'Seven Come Eleven' was my taking it up a little song. I love this. It is another small group (can you see how I'm really favouring small groups, when I shouldn't have? That's more evidence of my inexperience), but it fucking COOKS. It's faster, it's energetic, but it's also complicated. The sort of stuff that balboa kids can do really really well - where lindy hop doesn't really work quite as well. That's where I learnt something about balboa: those guys can hack any tempo, so they need some other challenge. A complicated arrangement, a challenging set of improvisations within a tight composition, some interesting breaks... that's what they like. With energy and possibly high tempos. It was successful.

So then I dropped it down with another of my overplayed lindy hop favourites. But where I'd use 'Rag Mop' to build energy towards a climax for lindy, I used it to cool them down a bit from a faster, crazier song, but still kept the energy. I also shifted from a smaller sound to the bigger sound of this recording. It's a later recording, but the style is kind of New Orleans revival, so it works. It did the job.

Then the band came on with the perfect transition song. I think they're pretty clued in, and figured out what was working for this crowd, and could adapt to suit them. The tempos went up, and they played faster, brighter, less shuffley stuff after that.
I felt bad about doing a better job than they did in their set - I don't like to show off when a band is on - but we really needed a change. I need to think about this more.

I played just two more songs after that before a jack and jill. Catherine Russell is still very popular with lindy hoppers (that song 'Just because you can' is anyway), so I figured I'd play this fun little song. It's kind of in the same vein as everything else I'd played. Another fucking small band. But it worked. People dug it.
I played 'Putting on the Ritz' for Kira who was standing next to me, and because it feels like the balboa I'd like to do. Sort of hoity toity, but tongue in cheek. Hot. Fun. Another fucking small fucking band.

All this made me realise just how many small bands I play. I think it's because I like a lot of new bands, most of whom can't afford lots of musicians (for the same reason they couldn't in the late 40s in the US in the post-war period). I also like the New Orleans sound, which didn't often feature more than about 8 players, mostly because they used a lot of organised improvisation, and when you get to 8 musicians, you've kind of reached the limit of group playing without tighter arrangements. I think I'm going to focus more on bigger bands from now on. Nothing gives you that wall of sound experience like the big band, with a bunch of brass honking in concert over a chunky, badass engine of a rhythm section.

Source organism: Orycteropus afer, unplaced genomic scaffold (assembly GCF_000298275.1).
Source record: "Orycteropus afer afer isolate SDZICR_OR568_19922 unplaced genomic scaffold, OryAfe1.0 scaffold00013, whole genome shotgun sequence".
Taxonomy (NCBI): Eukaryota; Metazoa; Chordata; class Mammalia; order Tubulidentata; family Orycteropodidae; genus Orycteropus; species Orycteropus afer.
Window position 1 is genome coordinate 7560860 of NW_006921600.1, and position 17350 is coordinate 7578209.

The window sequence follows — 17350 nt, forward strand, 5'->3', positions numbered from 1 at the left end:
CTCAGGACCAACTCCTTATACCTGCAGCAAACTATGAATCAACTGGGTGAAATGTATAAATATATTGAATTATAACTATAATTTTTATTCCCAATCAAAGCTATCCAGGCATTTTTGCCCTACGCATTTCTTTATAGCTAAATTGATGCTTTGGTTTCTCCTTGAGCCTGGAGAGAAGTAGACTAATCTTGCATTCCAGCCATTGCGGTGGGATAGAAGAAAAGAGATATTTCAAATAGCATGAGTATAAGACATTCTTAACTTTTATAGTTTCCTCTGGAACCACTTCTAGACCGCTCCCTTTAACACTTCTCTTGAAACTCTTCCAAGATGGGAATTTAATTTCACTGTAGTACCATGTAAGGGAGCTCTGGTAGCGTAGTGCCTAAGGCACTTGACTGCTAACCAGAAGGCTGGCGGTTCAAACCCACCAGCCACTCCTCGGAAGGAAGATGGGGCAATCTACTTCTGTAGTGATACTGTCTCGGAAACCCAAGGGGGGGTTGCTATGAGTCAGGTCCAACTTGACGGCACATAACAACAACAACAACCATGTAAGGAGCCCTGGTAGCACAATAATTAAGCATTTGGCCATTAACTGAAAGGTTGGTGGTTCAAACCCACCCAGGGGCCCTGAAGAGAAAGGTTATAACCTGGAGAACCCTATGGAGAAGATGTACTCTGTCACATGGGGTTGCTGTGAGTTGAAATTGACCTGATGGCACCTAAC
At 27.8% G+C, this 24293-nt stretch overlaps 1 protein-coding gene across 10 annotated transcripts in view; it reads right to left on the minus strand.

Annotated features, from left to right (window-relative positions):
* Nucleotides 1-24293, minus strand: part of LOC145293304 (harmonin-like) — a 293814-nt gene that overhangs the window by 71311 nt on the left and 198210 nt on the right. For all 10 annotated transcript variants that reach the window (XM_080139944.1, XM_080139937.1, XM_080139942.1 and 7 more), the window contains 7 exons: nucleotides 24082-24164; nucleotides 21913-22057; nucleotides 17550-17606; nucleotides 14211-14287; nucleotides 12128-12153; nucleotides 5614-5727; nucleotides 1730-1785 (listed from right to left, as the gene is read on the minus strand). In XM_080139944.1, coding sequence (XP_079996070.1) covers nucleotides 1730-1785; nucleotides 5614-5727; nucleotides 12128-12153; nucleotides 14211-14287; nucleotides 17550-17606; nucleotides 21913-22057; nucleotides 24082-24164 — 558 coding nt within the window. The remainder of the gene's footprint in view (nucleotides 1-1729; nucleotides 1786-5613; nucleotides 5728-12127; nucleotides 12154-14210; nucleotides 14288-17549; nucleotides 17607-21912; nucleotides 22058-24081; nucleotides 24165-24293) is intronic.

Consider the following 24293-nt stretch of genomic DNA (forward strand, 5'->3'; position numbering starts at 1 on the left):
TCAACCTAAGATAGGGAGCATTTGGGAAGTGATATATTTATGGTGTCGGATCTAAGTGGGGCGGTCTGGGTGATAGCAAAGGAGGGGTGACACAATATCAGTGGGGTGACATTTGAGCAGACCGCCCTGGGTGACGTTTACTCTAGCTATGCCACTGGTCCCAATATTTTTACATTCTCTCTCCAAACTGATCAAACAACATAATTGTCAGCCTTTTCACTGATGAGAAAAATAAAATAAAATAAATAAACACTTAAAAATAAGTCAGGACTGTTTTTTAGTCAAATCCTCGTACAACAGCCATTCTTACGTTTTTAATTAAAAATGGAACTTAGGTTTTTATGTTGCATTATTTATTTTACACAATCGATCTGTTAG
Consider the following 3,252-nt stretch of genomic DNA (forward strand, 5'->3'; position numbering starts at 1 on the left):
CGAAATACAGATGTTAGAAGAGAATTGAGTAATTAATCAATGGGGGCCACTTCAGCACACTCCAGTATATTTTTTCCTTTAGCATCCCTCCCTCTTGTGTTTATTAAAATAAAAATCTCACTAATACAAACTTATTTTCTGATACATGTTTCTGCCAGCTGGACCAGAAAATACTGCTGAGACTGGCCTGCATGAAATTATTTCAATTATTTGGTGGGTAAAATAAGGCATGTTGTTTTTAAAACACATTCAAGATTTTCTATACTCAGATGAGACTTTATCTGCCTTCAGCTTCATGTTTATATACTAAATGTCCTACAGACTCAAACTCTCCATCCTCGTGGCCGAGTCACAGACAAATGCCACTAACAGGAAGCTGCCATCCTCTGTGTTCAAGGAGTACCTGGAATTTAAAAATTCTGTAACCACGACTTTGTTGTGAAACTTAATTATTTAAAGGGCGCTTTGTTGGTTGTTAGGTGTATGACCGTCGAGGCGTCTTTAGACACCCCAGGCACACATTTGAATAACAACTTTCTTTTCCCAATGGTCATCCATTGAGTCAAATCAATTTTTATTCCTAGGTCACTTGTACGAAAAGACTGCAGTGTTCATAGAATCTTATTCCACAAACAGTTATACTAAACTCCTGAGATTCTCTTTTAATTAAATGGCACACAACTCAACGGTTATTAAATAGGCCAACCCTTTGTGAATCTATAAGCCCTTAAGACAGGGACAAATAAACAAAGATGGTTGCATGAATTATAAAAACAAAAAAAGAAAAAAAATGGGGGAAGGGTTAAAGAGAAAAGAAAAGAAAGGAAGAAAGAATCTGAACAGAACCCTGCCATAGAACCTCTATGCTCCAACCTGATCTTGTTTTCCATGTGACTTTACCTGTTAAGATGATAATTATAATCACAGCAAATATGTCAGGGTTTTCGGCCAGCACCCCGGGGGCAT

Anyways, it was all fun. I felt much better about this second set than I did about the first. Phew. But I have a long way to go. The best thing I could have done for my bal DJing was actually do some bal workshops. Duh.

Things I learnt:

I discovered (mostly after doing classes the next day, and after listening to the in-class music, which was just what I'd think of as 'good lindy hopping action'):

  • that 'Swingin on that Famous Door' (a song I've long loved and used for lindy) is a winner for balboa dancers. So is 'Algier's Stomp'. And 'Diga Diga Doo'. As wel as 'Minor Swing', 'Bei Mir Bist Du Schoen' and other Django songs. In fact, if I love dancing lindy to it, I love balboa to it.
  • balboa dancers like the same chunky four-on-the-floor rhythm that I do for lindy hop. They're not keen on shufflely rhythms of the late 40s and early 50s. Mostly because they're a bit too behind the beat, and the bal doods like it a bit more on the beat.
  • Bal doods like big band music. Because it's big. Nick made that point in a conversation we had (I confess: I asked him to dance just so I could then stand and chat with him about DJing. Laaaaame), and I think it's an interesting one, as small groups (Goodman's small bands, Django's, some smaller Ellington, etc) are DJed a lot for bal dancers. I like that stuff, and I do DJ it for lindy hoppers. I had assumed that that was what bal dancers liked. I think, in retrospect, that bal dancers can do a lot with that smaller, complicated 'chamber' jazz. But that big bands are just more fun.
  • Hot 20s stuff is not good for bal. It was very popular with some Australian bal DJs and teachers, but I didn't feel comfortable DJing it for bal - it's too 1/2 time. Too uppy downy. I was relieved to hear Nick make similar comments. I like that action for charleston or other uppy-downy dances. But I think bal - as with lindy - works better with the more 'horizontal' or swinging timing - 'four on the floor and no cheating' as Basie said. The increased swinginess simply feels better for a dance that's using lots of syncopated delays and gooshy down-bounce. This issue is one I'd like to return to, in relation to lindy hop. And how I'm increasingly uncomfortable with DJs who load their lindy sets down with hotter 20s stuff (and recreationist stuff in that style). It's superfun music, but unless the crowd are into that earlier style lindy, it's not going to rock. Personally, I like a big band from the early to mid 30s. Heck, the 30s. I like the swing. I like the greater range in tempos. I also like the hotter earlier stuff a LOT, but not for my lindy. That's for other dances.
  • Peter Loggins is right: if it feels good for lindy, it'll feel better for balboa.

Posted by dogpossum on June 29, 2010 3:42 AM in the category djing and lindy hop and other dances and music